In the end, Walsh decided to continue his South American excursions, but fate intervened again and put paid to his travel plans.

“I went back to Australia just to validate my Visa, because I wanted to make sure I could always go back.

“When I was travelling back, what actually happened was I had torn a tendon. Sometime during that trip, it completely snapped. At the start of the trip, I could raise my arm above my head with pain, but by the end, I couldn’t. And don’t get me wrong, it was no fault of the Ulster set-up or anything, there was just too much bruising for them to be able to see it.

“I ended up coming back to Ireland, Ulster did the surgery for me, and when I got cleared, I went back to Australia and did the rehab, which took a long time.

“Then I thought I should give the rugby thing a bit of a crack while I can, and I started playing again in Melbourne.

Especially after the experience in Ulster, I had a bit of a renewed focus, I was playing probably some of the best rugby I’d ever played. Then I had an injury — a knee collision in a match and [discovered that] I did my ACL. So that needed surgery and that was another year out. 

“When I could play again — two years after the opportunity in Ulster — you’re a bit out of the loop in terms of any team that’s looking at you.

“So that’s when I said: ‘I just want to play rugby and enjoy it while I can.’ When you play for a team like Ulster or at any high standard, it’s like a passport to other teams. I wanted to use that to go and learn another language and have some fun where I could.

“I ended up going to the northwest of Spain. There was a rugby agent, he took a bit of a chance on me. It was a very low level and it wasn’t even fully professional — it was subsidised by English teaching on the side. I’d quit a pretty high-paid job in Australia to do it, but I was all worked out.

“With my knee surgery, I was still working on a construction site for 12-13-hour days. I was up at half four in the morning, on site at a quarter past five and I was getting home at seven o’clock in the evening. And the days that I did the training, if I wasn’t injured or rehabbing, I was going to that. So I didn’t have time to feel sorry for myself.”

Switzerland - Impressions of Lucerne City view of Lucerne, 'Vierwaldstaettersee' lake and the river Reuss spanned by famous 'Kapell' bridge, Switzerland. Source: DPA/PA Images

12. A new beginning

After departing Australia, Walsh spent roughly half a season playing in the Spanish third tier for Ourense, who are based in Galicia, helping them win promotion during his short stint there. 

Walsh’s performances attracted interest from the top-tier in Spain, as well as from clubs in Portugal and France, however, he was “past pushing for money at this stage”.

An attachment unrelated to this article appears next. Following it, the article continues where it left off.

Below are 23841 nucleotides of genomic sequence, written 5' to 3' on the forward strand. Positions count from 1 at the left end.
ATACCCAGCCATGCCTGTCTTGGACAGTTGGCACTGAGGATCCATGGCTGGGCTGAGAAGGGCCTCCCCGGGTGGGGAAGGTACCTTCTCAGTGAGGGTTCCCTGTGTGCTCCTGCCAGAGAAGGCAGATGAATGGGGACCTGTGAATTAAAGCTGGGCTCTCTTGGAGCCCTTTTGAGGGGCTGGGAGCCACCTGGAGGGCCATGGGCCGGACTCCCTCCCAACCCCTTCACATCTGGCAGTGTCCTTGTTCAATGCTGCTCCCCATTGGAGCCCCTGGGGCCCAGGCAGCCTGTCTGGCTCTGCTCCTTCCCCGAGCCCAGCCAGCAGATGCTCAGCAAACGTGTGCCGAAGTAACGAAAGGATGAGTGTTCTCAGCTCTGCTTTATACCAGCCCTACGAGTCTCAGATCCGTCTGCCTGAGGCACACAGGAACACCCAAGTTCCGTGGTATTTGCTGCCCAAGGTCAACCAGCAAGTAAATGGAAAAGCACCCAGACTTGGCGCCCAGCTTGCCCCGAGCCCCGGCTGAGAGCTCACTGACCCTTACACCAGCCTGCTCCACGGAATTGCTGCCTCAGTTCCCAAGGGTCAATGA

Now into his 30s, the in-demand player joined a second division team based just outside of Barcelona, mainly because he wanted to continue learning Spanish and explore the largest city of Catalonia.

The following season, having enjoyed his Spain adventure, Walsh moved to Switzerland, where his wife is from and where he is still based to this day. Over five years on from his Ulster experience, the well-travelled back finally decided to hang up his boots at the end of the most recent campaign, after a stint lining out for a local team in Lucerne. A couple of the old knee and shoulder injuries were recurring and the veteran somewhat reluctantly decided to listen to his body.

On top of coaching rugby in his spare time, Walsh now works as a management consultant for the same person who had picked up the phone that fateful day and asked him to come play with his team in Melbourne roughly a decade ago.

If there is a message to be taken from the winger’s story, it is that few people get to be a Paul O’Connell or Brian O’Driscoll-type superstar and that significant luck, dedication and sacrifice are required to even get a small taste of sport at the highest level.

Moreover, even though Walsh seldom played the game as a child, and didn’t go to one of the so-called ‘big rugby schools,’ or get access to top-level coaching for most of his early years, he still did remarkably well considering the hand he was dealt, and could have excelled even further were it not for some particularly ill-timed and severe injuries.

Rugby isn’t forever,” he adds. “I’ve seen plenty of players that were better than me that never even got a chance, because of injuries or whatever. So it’s always good to have a plan B to fall back on. That means if it doesn’t work out, it’s just an enjoyable experience.”

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Paul Fennessy